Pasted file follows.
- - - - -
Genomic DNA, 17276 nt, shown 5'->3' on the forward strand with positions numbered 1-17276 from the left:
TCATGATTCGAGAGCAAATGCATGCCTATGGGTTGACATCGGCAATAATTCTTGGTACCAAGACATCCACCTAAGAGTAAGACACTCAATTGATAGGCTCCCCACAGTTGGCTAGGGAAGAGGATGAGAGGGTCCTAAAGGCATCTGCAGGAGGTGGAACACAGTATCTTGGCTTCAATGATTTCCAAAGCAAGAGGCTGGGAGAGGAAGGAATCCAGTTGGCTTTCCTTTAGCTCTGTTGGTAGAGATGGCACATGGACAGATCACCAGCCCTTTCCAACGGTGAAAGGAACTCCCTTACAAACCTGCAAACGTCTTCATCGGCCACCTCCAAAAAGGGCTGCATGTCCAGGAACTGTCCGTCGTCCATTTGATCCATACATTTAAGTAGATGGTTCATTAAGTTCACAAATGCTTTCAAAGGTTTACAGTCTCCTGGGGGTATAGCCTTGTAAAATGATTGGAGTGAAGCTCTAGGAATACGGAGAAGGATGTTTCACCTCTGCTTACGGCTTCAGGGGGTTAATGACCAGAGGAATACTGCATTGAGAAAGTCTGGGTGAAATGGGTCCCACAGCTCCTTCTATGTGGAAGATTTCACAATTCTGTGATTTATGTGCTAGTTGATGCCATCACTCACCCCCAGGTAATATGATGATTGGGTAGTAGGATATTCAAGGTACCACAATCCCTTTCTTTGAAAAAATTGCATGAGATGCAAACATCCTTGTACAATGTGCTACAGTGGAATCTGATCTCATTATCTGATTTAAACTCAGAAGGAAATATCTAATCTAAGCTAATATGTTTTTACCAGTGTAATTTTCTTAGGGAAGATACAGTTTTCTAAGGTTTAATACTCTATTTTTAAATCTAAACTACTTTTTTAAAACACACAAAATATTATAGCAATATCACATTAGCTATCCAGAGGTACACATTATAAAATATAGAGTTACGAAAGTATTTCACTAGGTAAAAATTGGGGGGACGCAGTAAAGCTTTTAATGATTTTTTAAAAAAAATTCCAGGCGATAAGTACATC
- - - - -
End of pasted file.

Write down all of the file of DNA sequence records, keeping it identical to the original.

Genomic DNA, 17276 nt, shown 5'->3' on the forward strand with positions numbered 1-17276 from the left:
TCATGATTCGAGAGCAAATGCATGCCTATGGGTTGACATCGGCAATAATTCTTGGTACCAAGACATCCACCTAAGAGTAAGACACTCAATTGATAGGCTCCCCACAGTTGGCTAGGGAAGAGGATGAGAGGGTCCTAAAGGCATCTGCAGGAGGTGGAACACAGTATCTTGGCTTCAATGATTTCCAAAGCAAGAGGCTGGGAGAGGAAGGAATCCAGTTGGCTTTCCTTTAGCTCTGTTGGTAGAGATGGCACATGGACAGATCACCAGCCCTTTCCAACGGTGAAAGGAACTCCCTTACAAACCTGCAAACGTCTTCATCGGCCACCTCCAAAAAGGGCTGCATGTCCAGGAACTGTCCGTCGTCCATTTGATCCATACATTTAAGTAGATGGTTCATTAAGTTCACAAATGCTTTCAAAGGTTTACAGTCTCCTGGGGGTATAGCCTTGTAAAATGATTGGAGTGAAGCTCTAGGAATACGGAGAAGGATGTTTCACCTCTGCTTACGGCTTCAGGGGGTTAATGACCAGAGGAATACTGCATTGAGAAAGTCTGGGTGAAATGGGTCCCACAGCTCCTTCTATGTGGAAGATTTCACAATTCTGTGATTTATGTGCTAGTTGATGCCATCACTCACCCCCAGGTAATATGATGATTGGGTAGTAGGATATTCAAGGTACCACAATCCCTTTCTTTGAAAAAATTGCATGAGATGCAAACATCCTTGTACAATGTGCTACAGTGGAATCTGATCTCATTATCTGATTTAAACTCAGAAGGAAATATCTAATCTAAGCTAATATGTTTTTACCAGTGTAATTTTCTTAGGGAAGATACAGTTTTCTAAGGTTTAATACTCTATTTTTAAATCTAAACTACTTTTTTAAAACACACAAAATATTATAGCAATATCACATTAGCTATCCAGAGGTACACATTATAAAATATAGAGTTACGAAAGTATTTCACTAGGTAAAAATTGGGGGGACGCAGTAAAGCTTTTAATGATTTTTTAAAAAAAATTCCAGGCGATAAGTACATC